Crop Acreage Responses?

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Crop acreage responses are related to economic factors as well as climate variables. Every state has productivity differences due to climate variables like temperature and precipitation, as well as economic variables like input prices of and of crop output. Some states have a comparative advantage over other states in growing crops. This heterogeneity of climate makes some states good at producing crops that influence areas of planted crop acreage and yields. The literature suggested that climate has an influence on cropping area and cropping intensity (Toshichika and Ramankutty, 2015). Output prices have an influence on farmers’ decision-making process in allocating land and higher output prices related to price volatility (Gilbert and…show more content…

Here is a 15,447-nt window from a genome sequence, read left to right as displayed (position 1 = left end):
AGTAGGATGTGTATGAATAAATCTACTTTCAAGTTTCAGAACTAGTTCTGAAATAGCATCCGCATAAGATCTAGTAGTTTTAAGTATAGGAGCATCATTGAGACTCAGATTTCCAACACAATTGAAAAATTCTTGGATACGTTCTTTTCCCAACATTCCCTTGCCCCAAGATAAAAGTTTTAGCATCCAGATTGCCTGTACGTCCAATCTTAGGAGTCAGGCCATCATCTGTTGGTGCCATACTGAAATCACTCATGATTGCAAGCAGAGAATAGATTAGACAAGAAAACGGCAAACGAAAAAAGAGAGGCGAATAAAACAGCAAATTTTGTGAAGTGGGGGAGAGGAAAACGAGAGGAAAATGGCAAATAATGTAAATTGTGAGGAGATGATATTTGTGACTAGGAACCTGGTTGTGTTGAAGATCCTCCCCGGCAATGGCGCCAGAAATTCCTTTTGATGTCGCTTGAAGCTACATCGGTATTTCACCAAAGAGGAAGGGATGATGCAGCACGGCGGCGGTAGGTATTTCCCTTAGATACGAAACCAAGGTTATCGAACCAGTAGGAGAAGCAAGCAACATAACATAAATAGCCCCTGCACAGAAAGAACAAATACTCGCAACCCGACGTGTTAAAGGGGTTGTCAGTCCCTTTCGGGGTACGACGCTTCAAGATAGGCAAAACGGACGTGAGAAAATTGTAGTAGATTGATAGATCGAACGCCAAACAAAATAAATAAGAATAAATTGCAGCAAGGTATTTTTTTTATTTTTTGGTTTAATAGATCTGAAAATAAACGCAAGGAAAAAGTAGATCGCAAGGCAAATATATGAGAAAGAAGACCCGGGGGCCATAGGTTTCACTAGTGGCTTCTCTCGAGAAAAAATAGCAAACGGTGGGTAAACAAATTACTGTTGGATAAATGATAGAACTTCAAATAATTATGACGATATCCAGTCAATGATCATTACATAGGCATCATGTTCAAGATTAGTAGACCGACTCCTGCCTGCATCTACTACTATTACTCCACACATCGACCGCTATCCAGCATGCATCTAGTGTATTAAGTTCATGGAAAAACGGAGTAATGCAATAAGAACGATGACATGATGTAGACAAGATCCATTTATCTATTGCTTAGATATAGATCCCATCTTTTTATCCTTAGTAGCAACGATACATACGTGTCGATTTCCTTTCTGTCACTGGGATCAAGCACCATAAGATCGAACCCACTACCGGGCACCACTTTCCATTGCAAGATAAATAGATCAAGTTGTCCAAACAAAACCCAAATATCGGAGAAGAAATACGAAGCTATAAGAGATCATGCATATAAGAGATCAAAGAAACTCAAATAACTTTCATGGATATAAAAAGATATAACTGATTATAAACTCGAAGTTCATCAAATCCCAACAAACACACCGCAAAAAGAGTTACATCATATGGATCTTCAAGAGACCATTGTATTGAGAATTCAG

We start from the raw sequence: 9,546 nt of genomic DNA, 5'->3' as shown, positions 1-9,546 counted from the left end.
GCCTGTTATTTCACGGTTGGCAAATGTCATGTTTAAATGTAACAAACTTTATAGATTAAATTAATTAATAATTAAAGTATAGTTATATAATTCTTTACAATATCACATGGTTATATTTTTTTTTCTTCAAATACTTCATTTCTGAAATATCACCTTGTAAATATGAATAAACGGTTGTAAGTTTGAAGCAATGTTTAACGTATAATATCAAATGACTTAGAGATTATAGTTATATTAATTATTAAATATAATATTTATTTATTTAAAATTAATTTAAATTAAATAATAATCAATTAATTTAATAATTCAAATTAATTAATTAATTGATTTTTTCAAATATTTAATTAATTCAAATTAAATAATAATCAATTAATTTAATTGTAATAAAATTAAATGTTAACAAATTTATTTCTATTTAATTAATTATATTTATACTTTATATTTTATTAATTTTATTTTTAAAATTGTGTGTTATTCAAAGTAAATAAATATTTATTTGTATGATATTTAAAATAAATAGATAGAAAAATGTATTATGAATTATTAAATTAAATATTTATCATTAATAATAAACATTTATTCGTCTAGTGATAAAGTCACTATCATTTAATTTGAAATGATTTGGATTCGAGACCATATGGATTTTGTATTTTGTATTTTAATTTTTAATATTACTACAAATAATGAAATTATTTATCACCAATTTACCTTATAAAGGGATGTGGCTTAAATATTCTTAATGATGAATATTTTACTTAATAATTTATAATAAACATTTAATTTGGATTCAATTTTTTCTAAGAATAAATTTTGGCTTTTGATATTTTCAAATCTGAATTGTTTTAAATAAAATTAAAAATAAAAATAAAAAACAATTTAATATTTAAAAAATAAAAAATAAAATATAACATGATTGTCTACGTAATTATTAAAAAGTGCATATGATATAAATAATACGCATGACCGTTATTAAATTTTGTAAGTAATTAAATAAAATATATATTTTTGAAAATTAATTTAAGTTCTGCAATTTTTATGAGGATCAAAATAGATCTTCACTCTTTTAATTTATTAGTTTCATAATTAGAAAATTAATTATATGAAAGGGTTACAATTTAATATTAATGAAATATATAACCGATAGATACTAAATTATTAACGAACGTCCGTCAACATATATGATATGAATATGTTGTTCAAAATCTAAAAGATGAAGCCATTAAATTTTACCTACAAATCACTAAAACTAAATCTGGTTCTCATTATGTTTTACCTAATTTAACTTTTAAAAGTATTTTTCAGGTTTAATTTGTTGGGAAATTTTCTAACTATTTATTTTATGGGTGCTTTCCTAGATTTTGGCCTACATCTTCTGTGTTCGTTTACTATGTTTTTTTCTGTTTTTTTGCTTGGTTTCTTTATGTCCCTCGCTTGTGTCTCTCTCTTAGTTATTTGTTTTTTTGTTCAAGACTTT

The results also show that due to crop price changes it causes a decline in crop acreage. Crop acreage elasticity helps with decision-making regarding farmers’ expectation of demand for crops and inputs (Haile et al. 2014). This study also mentions that inelastic supply causes an increase in crop prices, which have an impact on crop demand as well (Haile et al. 2014). It also mentions that an increase of output prices acts as a signal for farmers to increase cropland acreage (Haile et al. 2014). Soybean crop acres planted vary more as compared with other crops. Moreover, global corn acreage planted increases in exchange with soybean acreage (Haile et al. 2014). Output price acts differently with national-level crop acreage decisions than that of global-level crop acreage decisions. National-level harvesting and planting times are inelastic as compared with global harvesting and planting times throughout the year, which can adjust the supply of crops with changing prices (Haile et al. 2014). Our research tried to learn how climate and geographical variations, along with an economic variable, could impact multiple crop acreage decisions among farmers in North Dakota, South Dakota, and Minnesota. We are focusing on six crops: corn, soybeans, barley, wheat, canola, and sunflowers. We know that due to geographical variations, some
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